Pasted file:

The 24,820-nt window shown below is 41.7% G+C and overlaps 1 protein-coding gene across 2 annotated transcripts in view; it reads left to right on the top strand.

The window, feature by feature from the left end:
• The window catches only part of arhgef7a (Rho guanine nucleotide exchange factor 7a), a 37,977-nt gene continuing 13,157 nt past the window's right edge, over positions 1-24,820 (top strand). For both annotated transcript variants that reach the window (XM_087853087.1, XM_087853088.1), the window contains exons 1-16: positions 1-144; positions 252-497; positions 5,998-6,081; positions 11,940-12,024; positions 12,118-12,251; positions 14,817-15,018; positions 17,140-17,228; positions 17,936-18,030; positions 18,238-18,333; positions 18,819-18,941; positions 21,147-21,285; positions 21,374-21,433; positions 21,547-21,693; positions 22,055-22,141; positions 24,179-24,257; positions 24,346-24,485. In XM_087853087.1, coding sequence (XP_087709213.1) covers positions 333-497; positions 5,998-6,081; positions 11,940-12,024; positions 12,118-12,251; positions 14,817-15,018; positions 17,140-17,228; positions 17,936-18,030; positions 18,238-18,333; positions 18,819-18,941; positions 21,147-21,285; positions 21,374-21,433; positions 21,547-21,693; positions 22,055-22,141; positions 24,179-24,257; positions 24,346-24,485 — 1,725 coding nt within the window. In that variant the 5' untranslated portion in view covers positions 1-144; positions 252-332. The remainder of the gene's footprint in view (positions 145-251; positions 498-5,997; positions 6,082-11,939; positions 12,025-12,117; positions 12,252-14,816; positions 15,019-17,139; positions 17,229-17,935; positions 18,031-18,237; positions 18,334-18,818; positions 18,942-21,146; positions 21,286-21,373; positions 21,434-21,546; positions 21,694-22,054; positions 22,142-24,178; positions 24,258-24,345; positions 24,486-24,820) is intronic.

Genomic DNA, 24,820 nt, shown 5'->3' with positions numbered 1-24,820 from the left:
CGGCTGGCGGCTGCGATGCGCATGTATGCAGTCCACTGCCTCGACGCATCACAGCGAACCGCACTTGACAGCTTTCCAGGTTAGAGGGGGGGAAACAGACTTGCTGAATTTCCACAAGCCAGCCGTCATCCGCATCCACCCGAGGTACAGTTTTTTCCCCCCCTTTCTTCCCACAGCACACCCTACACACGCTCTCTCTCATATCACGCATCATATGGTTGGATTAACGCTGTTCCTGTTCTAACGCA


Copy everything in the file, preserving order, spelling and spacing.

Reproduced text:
The 24,820-nt window shown below is 41.7% G+C and overlaps 1 protein-coding gene across 2 annotated transcripts in view; it reads left to right on the top strand.

The window, feature by feature from the left end:
• The window catches only part of arhgef7a (Rho guanine nucleotide exchange factor 7a), a 37,977-nt gene continuing 13,157 nt past the window's right edge, over positions 1-24,820 (top strand). For both annotated transcript variants that reach the window (XM_087853087.1, XM_087853088.1), the window contains exons 1-16: positions 1-144; positions 252-497; positions 5,998-6,081; positions 11,940-12,024; positions 12,118-12,251; positions 14,817-15,018; positions 17,140-17,228; positions 17,936-18,030; positions 18,238-18,333; positions 18,819-18,941; positions 21,147-21,285; positions 21,374-21,433; positions 21,547-21,693; positions 22,055-22,141; positions 24,179-24,257; positions 24,346-24,485. In XM_087853087.1, coding sequence (XP_087709213.1) covers positions 333-497; positions 5,998-6,081; positions 11,940-12,024; positions 12,118-12,251; positions 14,817-15,018; positions 17,140-17,228; positions 17,936-18,030; positions 18,238-18,333; positions 18,819-18,941; positions 21,147-21,285; positions 21,374-21,433; positions 21,547-21,693; positions 22,055-22,141; positions 24,179-24,257; positions 24,346-24,485 — 1,725 coding nt within the window. In that variant the 5' untranslated portion in view covers positions 1-144; positions 252-332. The remainder of the gene's footprint in view (positions 145-251; positions 498-5,997; positions 6,082-11,939; positions 12,025-12,117; positions 12,252-14,816; positions 15,019-17,139; positions 17,229-17,935; positions 18,031-18,237; positions 18,334-18,818; positions 18,942-21,146; positions 21,286-21,373; positions 21,434-21,546; positions 21,694-22,054; positions 22,142-24,178; positions 24,258-24,345; positions 24,486-24,820) is intronic.

Genomic DNA, 24,820 nt, shown 5'->3' with positions numbered 1-24,820 from the left:
CGGCTGGCGGCTGCGATGCGCATGTATGCAGTCCACTGCCTCGACGCATCACAGCGAACCGCACTTGACAGCTTTCCAGGTTAGAGGGGGGGAAACAGACTTGCTGAATTTCCACAAGCCAGCCGTCATCCGCATCCACCCGAGGTACAGTTTTTTCCCCCCCTTTCTTCCCACAGCACACCCTACACACGCTCTCTCTCATATCACGCATCATATGGTTGGATTAACGCTGTTCCTGTTCTAACGCA